According to your own words TAM’s staff took care of the alleged situation “so quickly” and effectively. That speaks well of TAM’s staff, which should demonstrate to you and all others that TAM’s staff deals with problems quickly and effectively as soon as they know about them. TAM’s staff can’t reasonably be expected to be psychic or to personally babysit every woman (or man) at their conferences. It’s unreasonable for you to blame TAM or “DJ” for something that you could have ended a lot faster if you had asked for help quickly and had properly reported it to the people in charge.
Is it wrong for ‘skeptics’ to be skeptical of non-evidential claims that don’t add up, and that weren’t properly reported to the people in charge of the conference?
Are you making up the whole thing?
On its own, it might just seem like a bad apple not worthy of notice, but I’ve gotten dozens of other comments here, on other blogs, on Facebook, and in e-mails that reflect the same sentiment. And I knew I would get them. Every woman knows she will get them. Every time she speaks up. Every time. And sometimes it’s just exhausting. It hurts a little, having to relive it and be called names and a liar, but ultimately it just makes you tired, completely bone-weary, and a little heartbroken.
Two years ago today I got a boob job. I feel like blunt is the best way to start this conversation.
Plastic surgery is usually the butt of jokes, it’s what celebrities do to themselves that makes them look like aliens. Sure, there are burn victims and cancer victims who get cosmetic surgery, but that’s just to make them look “normal”. If you’re a “normal” person who gets plastic surgery, it’s probably because you’ve got too much money, are incredibly vain, or have no self-control when it comes to weight. If a woman gets plastic surgery, she is stupid and skanky. If a man does, he’s kind of gay.
If you’re a feminist, you are betraying your sex by succumbing to the cultural pressure of normative standards of beauty.
I am admittedly biased, but I think plastic surgery is great, why shouldn’t we be able to do whatever we want to with our bodies? Tattoos, piercings, hair dye, nose jobs, whatever… why isn’t this a great thing? My reduction is one of the best things that has ever happened to me.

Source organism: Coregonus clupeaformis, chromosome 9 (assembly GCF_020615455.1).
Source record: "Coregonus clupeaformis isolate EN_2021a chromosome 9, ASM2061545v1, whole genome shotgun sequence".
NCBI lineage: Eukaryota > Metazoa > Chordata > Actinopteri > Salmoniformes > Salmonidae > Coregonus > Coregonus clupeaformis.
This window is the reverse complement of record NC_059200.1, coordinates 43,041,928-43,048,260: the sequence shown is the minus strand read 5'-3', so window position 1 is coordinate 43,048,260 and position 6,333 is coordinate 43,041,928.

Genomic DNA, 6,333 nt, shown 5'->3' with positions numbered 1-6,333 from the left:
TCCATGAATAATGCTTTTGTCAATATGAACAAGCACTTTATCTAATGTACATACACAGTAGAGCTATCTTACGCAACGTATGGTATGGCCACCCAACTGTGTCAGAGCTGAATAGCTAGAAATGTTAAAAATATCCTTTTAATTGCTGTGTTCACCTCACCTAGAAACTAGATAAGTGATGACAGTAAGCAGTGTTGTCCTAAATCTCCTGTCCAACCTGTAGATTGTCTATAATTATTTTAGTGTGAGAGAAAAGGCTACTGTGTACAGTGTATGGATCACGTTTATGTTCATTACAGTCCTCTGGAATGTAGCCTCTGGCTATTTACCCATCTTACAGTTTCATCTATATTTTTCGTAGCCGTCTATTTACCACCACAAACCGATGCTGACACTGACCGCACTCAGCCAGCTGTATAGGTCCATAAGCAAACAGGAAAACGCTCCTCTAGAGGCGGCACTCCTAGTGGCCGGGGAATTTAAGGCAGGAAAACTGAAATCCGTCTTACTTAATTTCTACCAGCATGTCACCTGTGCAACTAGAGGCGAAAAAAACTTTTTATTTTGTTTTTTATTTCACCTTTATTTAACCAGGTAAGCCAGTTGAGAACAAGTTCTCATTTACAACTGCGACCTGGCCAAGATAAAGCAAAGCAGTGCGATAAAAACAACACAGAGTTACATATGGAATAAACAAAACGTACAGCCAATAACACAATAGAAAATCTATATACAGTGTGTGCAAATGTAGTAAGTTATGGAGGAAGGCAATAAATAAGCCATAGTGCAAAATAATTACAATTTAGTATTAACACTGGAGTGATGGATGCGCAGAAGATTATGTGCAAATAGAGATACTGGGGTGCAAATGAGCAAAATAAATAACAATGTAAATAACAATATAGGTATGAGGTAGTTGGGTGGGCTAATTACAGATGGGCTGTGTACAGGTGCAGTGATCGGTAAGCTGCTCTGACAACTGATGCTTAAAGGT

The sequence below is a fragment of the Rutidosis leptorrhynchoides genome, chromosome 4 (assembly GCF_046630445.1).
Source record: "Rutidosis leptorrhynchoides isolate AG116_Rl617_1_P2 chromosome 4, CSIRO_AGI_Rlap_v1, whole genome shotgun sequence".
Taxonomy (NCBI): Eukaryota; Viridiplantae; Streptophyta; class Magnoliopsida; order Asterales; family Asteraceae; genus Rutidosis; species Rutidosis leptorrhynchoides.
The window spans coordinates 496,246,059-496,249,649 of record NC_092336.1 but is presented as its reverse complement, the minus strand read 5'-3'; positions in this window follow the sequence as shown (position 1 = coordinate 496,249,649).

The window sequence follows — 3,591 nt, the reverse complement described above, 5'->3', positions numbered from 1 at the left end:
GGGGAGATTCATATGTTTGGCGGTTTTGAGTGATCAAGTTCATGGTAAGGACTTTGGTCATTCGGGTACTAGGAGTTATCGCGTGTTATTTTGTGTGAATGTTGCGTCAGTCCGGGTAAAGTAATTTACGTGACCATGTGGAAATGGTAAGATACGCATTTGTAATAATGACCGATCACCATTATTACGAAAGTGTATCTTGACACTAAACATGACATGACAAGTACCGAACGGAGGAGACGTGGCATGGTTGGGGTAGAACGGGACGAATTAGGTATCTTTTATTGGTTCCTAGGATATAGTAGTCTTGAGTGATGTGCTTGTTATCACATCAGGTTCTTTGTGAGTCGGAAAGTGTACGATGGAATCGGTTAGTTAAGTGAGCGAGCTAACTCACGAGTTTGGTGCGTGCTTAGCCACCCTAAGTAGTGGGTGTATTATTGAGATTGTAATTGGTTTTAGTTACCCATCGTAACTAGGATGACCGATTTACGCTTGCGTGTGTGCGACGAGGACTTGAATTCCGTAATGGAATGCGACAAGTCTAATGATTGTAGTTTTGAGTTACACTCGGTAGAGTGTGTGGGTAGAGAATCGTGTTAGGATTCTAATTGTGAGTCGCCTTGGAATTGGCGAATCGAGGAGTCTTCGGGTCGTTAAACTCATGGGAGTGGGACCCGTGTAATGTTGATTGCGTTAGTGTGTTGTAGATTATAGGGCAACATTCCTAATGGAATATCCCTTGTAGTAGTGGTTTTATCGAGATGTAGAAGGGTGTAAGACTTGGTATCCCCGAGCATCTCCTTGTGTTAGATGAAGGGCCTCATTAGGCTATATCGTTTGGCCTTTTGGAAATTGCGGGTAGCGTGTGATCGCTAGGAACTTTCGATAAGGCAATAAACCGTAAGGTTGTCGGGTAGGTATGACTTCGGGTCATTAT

I introduced my procedure as a “boob job” for a reason, because it was a more aesthetic and emotional choice than a medical one. Even though reductions seem to be more culturally acceptable than augmentations, the difference is simply the direction I moved on the size scale.
I was a 32H and it was making me miserable. They were uncomfortable, there were no clothes that fit me, I always felt like people were staring at them, and the bras I had to wear were incredibly painful. I would get sores on my shoulders from where the straps dug in.
I hated my breasts. Loathed them. In fits of pique I would daydream about getting breast cancer so that I would have a reason to get rid of them entirely. Let’s just say I didn’t have a healthy working relationship with them.
I was already a D cup in 6th grade. By the time I was in high school, there were no local stores that actually stocked bras in my size. Open stares were not uncommon. And then there were the comments, shouts, and open groping from strangers. I was a freak.
It took me nearly a decade from when reduction surgery was suggested to me and actually going under the knife. It turns out surgery is really scary and you find that people are going to think less of you if you have plastic surgery.
I can usually weasel out of it because I had a reduction and not some other procedure. I still feel obligated to emphasize just how much I had to get removed, to try to justify it. I feel the need to tell you all that there was almost no fat in what they removed, so having more control over my weight wouldn’t have made a difference in my breast size. I feel obligated to assure you that it was absolutely necessary, that I had macromastia, but in reality, I would have been fine without it. Just not as happy, not as confident.
And while getting smaller breasts wouldn’t generally strike people as trying to fulfill the normative beauty standards, I immediately looked as though I’d lost 20 pounds. I think I look way more conventionally attractive now, which means that I’ve engaged in a hateful act that some people think is morally equivalent to female circumcision.
“Slicing up the body to conform to a societal ideal is inherently a woman-hating act, whether the offending body part is the clitoris or thigh fat.”
On the other hand, I no longer look like I’m smuggling party balloons under my shirt. I can run. I can buy bras that cost less than $150, or I can even just not wear one! I can wear normal clothing and I am not immediately perceived as slutty for having enormous tits.
I recognize that there are a lot of cultural specifics to what we consider beautiful, but I wasn’t trying to please anyone except for myself. I’m still a freak, but now it’s for reasons that have nothing to do with my appearance.